Go with the Flow
by Jim Johnson
Project managers will always have a place, but maybe not in the development of software. This is a problem I have been thinking about and struggling with over the last few years, and it got me thinking about the history of software development and how project management fits into a historical time line. I have come up with four distinct evolutionary periods. The first period I call the Wild West, which ran from around 1960 to about 1980. The Waterfall Period ran from 1980 to about the year 2000. The Agile Period started around the year 2000, and my prediction is it will end around 2020. We are now seeing the beginning of what I’ll call the Flow Period, which will start in earnest around 2020. My crystal ball does not go past 2020, but I imagine it will last at least 20 years.
The Wild West Period – During this period, I was actually writing code and creating software. I was the business analyst and the project manager—even though I was not called a project manager. I wrote the requirements, the engineering specifications, and the actual machine code. I compiled it and created the test suites (both unit and system), the user documentation, and the user training. And finally, I maintained it. However, most of the software was used to automate basic management functions, such as payroll and accounting. During this period, there were very few project managers. If there was a project manager, he or she generally came up the ranks of the software development community. For the vast majority of business people, software was a complete mystery, and the general population considered it to be magic.
The Waterfall Period – This era ran strong from 1980 until the year 2000. The infamous “dotcom bubble,” from ’95 to ’01, catapulted software development into the stratosphere. Software projects grew larger and much more complex. Many of them became mission-critical, fulfilling orders and building products. As the need for computer services grew, so did the need for more job specialization. Quality assurance became a department. Creating requirements and specifications became a discrete skill. It was clear that projects needed a higher degree of management oversight, adding major cost to the projects. IT management looked to the construction industry to see how it managed creating both skyscrapers and normal housing. Projects were broken down into phases like a waterfall and were documented by a plan. Late in this period, IT management thought that almost every project should have a professional, certified project manager. The result was a steep rise in the job market for that profession.
The Agile Period – When it became clear that the waterfall structured approach, with high overhead costs and long delivery times, was not producing improved results and value, the Agile Period began. Projects were broken down into smaller and smaller deliverables, which produced increased success rates, greater value, and higher-quality software. Teams became self-directed, product owners became closer to the teams, and rapid delivery of products ruled the day. Scrum became the King of Agile, with the project management duties falling to the product owner and Scrum master. Project managers tried in vain to find a place to add value to the agile process. The Project Management Institute created an agile project management certificate, but those duties were really about tracking deliverables and accounting. Advances in technology, such as tools to create and manage small projects (now known as microservices), further reduced the role of the project manager. Scrum was also integrated into DevOps to create a seamless delivery between software development, implementation, and services delivered via the software pipeline.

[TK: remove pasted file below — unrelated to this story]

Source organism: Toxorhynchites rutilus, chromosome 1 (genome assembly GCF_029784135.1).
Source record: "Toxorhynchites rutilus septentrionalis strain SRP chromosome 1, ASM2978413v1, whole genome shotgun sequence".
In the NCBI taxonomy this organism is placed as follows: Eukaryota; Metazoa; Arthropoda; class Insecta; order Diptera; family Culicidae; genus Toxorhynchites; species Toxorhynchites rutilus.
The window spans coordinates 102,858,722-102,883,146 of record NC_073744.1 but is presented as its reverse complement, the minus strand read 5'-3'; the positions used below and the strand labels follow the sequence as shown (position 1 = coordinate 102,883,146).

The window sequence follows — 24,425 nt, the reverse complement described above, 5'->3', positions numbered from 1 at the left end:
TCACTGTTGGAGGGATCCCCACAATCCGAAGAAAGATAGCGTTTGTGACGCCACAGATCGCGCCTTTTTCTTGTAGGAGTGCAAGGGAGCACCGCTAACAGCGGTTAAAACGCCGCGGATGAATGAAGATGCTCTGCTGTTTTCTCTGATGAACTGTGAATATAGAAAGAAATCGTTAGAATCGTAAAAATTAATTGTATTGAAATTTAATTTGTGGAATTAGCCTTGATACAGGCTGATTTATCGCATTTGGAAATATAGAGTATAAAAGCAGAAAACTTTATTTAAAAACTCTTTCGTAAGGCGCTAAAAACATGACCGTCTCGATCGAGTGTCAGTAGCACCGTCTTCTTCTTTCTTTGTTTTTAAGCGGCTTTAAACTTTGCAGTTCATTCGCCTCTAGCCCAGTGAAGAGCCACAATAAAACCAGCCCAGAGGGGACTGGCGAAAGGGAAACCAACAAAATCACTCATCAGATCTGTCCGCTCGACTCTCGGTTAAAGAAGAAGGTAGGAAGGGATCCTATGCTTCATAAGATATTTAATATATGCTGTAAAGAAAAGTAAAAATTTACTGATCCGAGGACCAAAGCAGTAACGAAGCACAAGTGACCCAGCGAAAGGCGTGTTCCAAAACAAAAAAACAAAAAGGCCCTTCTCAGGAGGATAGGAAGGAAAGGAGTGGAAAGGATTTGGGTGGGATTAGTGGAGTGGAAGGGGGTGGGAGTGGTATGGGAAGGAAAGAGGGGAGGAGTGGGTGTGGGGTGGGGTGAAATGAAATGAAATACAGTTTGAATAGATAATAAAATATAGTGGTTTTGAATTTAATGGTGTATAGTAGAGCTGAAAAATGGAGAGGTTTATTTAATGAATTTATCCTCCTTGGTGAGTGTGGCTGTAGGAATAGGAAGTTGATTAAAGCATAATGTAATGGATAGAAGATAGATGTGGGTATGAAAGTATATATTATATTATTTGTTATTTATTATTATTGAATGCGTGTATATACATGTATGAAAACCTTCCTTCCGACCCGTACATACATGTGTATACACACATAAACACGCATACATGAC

The Flow Period – A renaissance of the Wild West should begin in earnest around 2020 and will be marked by the development of software in a continuous process pipeline. What Scrum was to agile, DevOps is to Flow. In the Flow Period, there will be no project budgets, project plans, project managers, or Scrum masters. There will be a budget for the pipeline, which is a pure direct cost of the output. There will also be a cost to manage the pipeline, which will reduce the current project overhead cost by as much as 90%. This is done by reducing and eliminating most of the current project management activities. Work will come into the pipeline and out of the pipeline fully usable. Change will happen continuously, but in small increments that will keep everything current, useful, and more acceptable to users.
There is an old joke by the comic Steven Wright that I often quote during my talks. The joke goes like this: “If your parents didn’t have children, then chances are you won't either.” The joke is funny but true, and it applies to projects. If you do not have projects, you will not have any failed or challenged projects. You will not have to estimate the cost of the project. You will not have a project manager assigned to the project. You will not have conflicts over budgets. This, of course, does not mean waterfall projects will go away by 2020. Also, agile projects will be around for a long time. The Wild West will continue to be the Wild West. However, we will see organizations move from project-based software development to a pipeline over the next 20 years or more.
What this does mean is that we will have a whole new cast of people to feed, manage, and produce that pipeline. We will further define Flow and look at what kinds of skills, people and principles will be needed to manage software flow in a future writings.